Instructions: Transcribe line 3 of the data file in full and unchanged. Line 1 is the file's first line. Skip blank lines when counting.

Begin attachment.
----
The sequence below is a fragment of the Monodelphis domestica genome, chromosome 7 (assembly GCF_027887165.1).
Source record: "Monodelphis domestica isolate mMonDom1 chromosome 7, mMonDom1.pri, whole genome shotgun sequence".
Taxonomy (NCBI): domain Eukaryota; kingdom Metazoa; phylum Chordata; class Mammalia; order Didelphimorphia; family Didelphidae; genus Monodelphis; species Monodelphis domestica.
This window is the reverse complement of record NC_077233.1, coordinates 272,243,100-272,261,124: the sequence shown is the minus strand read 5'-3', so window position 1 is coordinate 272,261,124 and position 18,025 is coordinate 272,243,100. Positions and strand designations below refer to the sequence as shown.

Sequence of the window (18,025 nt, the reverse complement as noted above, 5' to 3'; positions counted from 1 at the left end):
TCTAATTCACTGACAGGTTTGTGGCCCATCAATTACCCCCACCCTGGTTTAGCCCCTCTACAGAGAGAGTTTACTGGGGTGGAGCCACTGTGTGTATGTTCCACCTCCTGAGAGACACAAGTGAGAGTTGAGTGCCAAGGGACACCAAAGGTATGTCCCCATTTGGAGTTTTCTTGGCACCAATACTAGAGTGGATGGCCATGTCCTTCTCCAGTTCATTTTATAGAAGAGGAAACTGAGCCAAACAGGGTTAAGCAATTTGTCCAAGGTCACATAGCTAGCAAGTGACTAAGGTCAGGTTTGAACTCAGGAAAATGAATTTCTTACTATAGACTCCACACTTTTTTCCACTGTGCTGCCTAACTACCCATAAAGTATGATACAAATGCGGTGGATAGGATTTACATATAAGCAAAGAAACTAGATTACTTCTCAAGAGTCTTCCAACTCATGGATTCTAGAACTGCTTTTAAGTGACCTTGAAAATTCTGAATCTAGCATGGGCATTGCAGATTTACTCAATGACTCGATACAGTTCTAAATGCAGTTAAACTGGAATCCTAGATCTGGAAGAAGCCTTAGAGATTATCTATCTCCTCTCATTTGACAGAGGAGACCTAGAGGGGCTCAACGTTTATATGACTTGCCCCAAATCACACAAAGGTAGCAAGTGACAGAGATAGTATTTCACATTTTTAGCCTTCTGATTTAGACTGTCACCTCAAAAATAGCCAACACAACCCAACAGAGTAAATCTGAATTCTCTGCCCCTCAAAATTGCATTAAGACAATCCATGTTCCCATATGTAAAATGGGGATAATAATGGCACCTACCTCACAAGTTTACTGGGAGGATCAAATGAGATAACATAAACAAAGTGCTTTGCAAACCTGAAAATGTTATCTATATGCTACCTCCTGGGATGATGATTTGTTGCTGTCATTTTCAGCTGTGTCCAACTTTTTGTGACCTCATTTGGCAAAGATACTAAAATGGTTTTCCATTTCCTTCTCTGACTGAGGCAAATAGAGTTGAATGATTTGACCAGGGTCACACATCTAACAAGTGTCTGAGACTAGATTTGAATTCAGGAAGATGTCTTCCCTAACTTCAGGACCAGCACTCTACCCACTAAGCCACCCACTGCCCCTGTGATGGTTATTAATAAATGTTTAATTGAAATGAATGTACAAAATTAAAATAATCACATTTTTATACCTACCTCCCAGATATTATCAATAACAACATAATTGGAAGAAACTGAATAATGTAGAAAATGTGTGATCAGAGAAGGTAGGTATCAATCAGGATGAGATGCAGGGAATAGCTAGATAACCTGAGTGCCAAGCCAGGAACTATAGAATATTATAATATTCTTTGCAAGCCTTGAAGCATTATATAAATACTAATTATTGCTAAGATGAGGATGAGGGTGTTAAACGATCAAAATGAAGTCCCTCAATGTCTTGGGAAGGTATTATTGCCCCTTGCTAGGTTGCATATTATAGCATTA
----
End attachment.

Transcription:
Taxonomy (NCBI): domain Eukaryota; kingdom Metazoa; phylum Chordata; class Mammalia; order Didelphimorphia; family Didelphidae; genus Monodelphis; species Monodelphis domestica.